I started writing this piece early this morning, as silver lingered some thirty cents below the $19 mark. At first, I was wary of using the title from the old Steely Dan song because I thought we might not get to that level today and I didn't want to put the hex on it. Later on, I started thinking we may just blast right through it. That's the perils of short-term prognoses.
Nineteen is an interesting number in silver. Since the $21 high in March 2008 (when JPMorgan took over Bear Stearns), silver has managed to cross the $19 mark three times prior to today. Each previous time the stay above $19 didn't last very long. The overall set-up looks more favorable this time for further price advances than the last three trips above $19, but the important point is not to lose positions if we fail again temporarily. Please remember, the silver race will be won by those who persevere, not necessarily by the speed racers. At some point we will look back at $19 as a floor, not as a ceiling.
I would like to point out two things continuing to capture my interest. One is the current relatively low volume in COMEX silver paper trading. Barring some big surprises in coming COT reports, it's hard to radically alter the basic structure in existing positions on low volume. Therefore, the big concentrated silver short position will remain intact unless it is delivered against or bought back in COMEX trading. To be fair, long positions also can't be radically altered on low volume. But here the advantage looks to be with the longs to my way of thinking. Even if the commercial crooks succeed in slamming the price again, that price drop should only be temporary. But let me emphasize that I'm not expecting such a sell-off. In the long run, the odds are against the shorts, as the longs would appear to be in much better shape to wait out the passage of time. If I were a short, I don't know how I would sleep.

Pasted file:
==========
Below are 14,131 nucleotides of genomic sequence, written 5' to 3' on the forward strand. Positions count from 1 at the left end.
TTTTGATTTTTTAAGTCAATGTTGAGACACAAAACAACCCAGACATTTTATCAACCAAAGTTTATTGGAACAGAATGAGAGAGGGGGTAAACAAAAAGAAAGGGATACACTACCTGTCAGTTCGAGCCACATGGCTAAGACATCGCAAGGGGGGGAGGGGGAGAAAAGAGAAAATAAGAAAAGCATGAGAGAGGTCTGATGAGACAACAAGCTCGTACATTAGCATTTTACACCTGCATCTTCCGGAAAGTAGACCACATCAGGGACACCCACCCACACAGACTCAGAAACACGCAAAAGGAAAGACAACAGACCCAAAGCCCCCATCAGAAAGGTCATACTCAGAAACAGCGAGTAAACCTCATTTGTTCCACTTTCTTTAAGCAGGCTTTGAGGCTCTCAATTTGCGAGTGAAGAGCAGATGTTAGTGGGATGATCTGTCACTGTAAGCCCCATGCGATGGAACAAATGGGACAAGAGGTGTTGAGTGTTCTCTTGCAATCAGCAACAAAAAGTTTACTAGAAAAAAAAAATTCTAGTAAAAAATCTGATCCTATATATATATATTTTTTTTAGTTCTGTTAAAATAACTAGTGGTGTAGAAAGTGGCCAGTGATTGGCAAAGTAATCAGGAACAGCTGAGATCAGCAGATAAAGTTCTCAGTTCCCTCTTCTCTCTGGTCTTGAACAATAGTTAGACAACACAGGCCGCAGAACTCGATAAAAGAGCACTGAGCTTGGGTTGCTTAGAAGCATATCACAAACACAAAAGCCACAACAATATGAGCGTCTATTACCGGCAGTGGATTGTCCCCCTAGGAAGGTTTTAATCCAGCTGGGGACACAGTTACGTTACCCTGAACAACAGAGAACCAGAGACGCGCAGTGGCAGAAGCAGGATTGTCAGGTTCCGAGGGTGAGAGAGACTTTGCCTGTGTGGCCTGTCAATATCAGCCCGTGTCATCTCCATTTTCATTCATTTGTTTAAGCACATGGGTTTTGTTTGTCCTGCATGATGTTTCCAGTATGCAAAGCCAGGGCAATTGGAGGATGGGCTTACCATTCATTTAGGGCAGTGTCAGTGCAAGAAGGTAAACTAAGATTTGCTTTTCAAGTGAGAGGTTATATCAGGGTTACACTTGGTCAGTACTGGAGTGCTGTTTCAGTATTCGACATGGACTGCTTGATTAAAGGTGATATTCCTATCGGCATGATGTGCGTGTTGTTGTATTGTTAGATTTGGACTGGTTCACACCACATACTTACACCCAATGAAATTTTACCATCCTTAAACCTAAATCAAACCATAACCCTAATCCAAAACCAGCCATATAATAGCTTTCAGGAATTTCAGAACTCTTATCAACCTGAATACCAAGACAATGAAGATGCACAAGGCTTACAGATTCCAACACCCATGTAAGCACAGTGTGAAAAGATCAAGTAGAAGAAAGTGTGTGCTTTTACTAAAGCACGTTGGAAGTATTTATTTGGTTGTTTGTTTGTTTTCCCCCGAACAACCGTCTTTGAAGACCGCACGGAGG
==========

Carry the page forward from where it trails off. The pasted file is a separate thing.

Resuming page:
The other thing I've been focused on is the heavy turnover, or high volume of COMEX silver warehouse movements. The movement, both in and out, of silver inventories has been nothing short of frantic for the past few weeks and months, even though overall inventory levels have remained fairly stable. In my mind this confirms that the silver on deposit at the COMEX is not available for sale and new stuff must be brought in to satisfy the demands of those seeking to remove COMEX silver. The turnover has been averaging close to 25% or more of all the silver produced daily in the world. In my experience, that's unprecedented. This silver turnover is in sharp contrast to the movement of COMEX gold or copper inventories. It tells me that the wholesale silver market is as tight as a drum.
Whether we blast off from here or are forced to suffer one more sell-off will be known soon. What we know already is that the best approach at this point is to hold on tightly to existing positions. We are still set up for much greater potential advances than we are for price declines. In other words, the risk/reward ratio for silver is favorable. That's the first thing to consider in any investment.
June 18, 2010